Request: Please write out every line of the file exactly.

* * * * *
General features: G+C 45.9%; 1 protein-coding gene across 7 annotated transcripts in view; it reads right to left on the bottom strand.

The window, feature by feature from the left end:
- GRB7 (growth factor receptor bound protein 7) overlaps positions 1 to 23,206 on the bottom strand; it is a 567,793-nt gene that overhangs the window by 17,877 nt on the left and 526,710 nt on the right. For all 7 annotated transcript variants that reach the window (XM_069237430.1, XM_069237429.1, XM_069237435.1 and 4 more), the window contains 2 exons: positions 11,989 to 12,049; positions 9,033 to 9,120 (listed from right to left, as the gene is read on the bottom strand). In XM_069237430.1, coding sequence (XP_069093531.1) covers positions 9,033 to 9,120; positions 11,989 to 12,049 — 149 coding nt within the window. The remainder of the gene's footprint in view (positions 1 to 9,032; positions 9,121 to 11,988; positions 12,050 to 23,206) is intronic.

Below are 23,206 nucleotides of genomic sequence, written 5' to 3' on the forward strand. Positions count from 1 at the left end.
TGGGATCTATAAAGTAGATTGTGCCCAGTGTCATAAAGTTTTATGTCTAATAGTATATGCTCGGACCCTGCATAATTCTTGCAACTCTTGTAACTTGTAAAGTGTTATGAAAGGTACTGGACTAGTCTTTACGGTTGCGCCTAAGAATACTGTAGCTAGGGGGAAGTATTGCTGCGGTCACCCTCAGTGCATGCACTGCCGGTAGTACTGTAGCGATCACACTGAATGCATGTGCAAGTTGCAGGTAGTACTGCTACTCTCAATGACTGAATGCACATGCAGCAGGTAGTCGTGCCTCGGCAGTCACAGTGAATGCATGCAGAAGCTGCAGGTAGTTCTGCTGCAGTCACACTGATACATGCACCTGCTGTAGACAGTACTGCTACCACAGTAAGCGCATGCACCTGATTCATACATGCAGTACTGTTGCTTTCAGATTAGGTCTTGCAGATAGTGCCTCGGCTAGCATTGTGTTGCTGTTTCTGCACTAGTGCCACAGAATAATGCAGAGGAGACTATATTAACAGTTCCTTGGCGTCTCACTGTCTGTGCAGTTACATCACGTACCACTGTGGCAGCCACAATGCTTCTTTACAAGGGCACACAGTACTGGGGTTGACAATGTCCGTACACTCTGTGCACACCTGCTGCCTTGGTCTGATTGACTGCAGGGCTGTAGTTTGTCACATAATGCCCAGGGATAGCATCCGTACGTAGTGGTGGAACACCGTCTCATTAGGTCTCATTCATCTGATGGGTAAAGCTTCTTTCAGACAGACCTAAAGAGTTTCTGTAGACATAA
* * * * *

General features: G+C 45.9%; 1 protein-coding gene across 7 annotated transcripts in view; it reads right to left on the bottom strand.

The window, feature by feature from the left end:
- GRB7 (growth factor receptor bound protein 7) overlaps positions 1 to 23,206 on the bottom strand; it is a 567,793-nt gene that overhangs the window by 17,877 nt on the left and 526,710 nt on the right. For all 7 annotated transcript variants that reach the window (XM_069237430.1, XM_069237429.1, XM_069237435.1 and 4 more), the window contains 2 exons: positions 11,989 to 12,049; positions 9,033 to 9,120 (listed from right to left, as the gene is read on the bottom strand). In XM_069237430.1, coding sequence (XP_069093531.1) covers positions 9,033 to 9,120; positions 11,989 to 12,049 — 149 coding nt within the window. The remainder of the gene's footprint in view (positions 1 to 9,032; positions 9,121 to 11,988; positions 12,050 to 23,206) is intronic.

Below are 23,206 nucleotides of genomic sequence, written 5' to 3' on the forward strand. Positions count from 1 at the left end.
TGGGATCTATAAAGTAGATTGTGCCCAGTGTCATAAAGTTTTATGTCTAATAGTATATGCTCGGACCCTGCATAATTCTTGCAACTCTTGTAACTTGTAAAGTGTTATGAAAGGTACTGGACTAGTCTTTACGGTTGCGCCTAAGAATACTGTAGCTAGGGGGAAGTATTGCTGCGGTCACCCTCAGTGCATGCACTGCCGGTAGTACTGTAGCGATCACACTGAATGCATGTGCAAGTTGCAGGTAGTACTGCTACTCTCAATGACTGAATGCACATGCAGCAGGTAGTCGTGCCTCGGCAGTCACAGTGAATGCATGCAGAAGCTGCAGGTAGTTCTGCTGCAGTCACACTGATACATGCACCTGCTGTAGACAGTACTGCTACCACAGTAAGCGCATGCACCTGATTCATACATGCAGTACTGTTGCTTTCAGATTAGGTCTTGCAGATAGTGCCTCGGCTAGCATTGTGTTGCTGTTTCTGCACTAGTGCCACAGAATAATGCAGAGGAGACTATATTAACAGTTCCTTGGCGTCTCACTGTCTGTGCAGTTACATCACGTACCACTGTGGCAGCCACAATGCTTCTTTACAAGGGCACACAGTACTGGGGTTGACAATGTCCGTACACTCTGTGCACACCTGCTGCCTTGGTCTGATTGACTGCAGGGCTGTAGTTTGTCACATAATGCCCAGGGATAGCATCCGTACGTAGTGGTGGAACACCGTCTCATTAGGTCTCATTCATCTGATGGGTAAAGCTTCTTTCAGACAGACCTAAAGAGTTTCTGTAGACATAA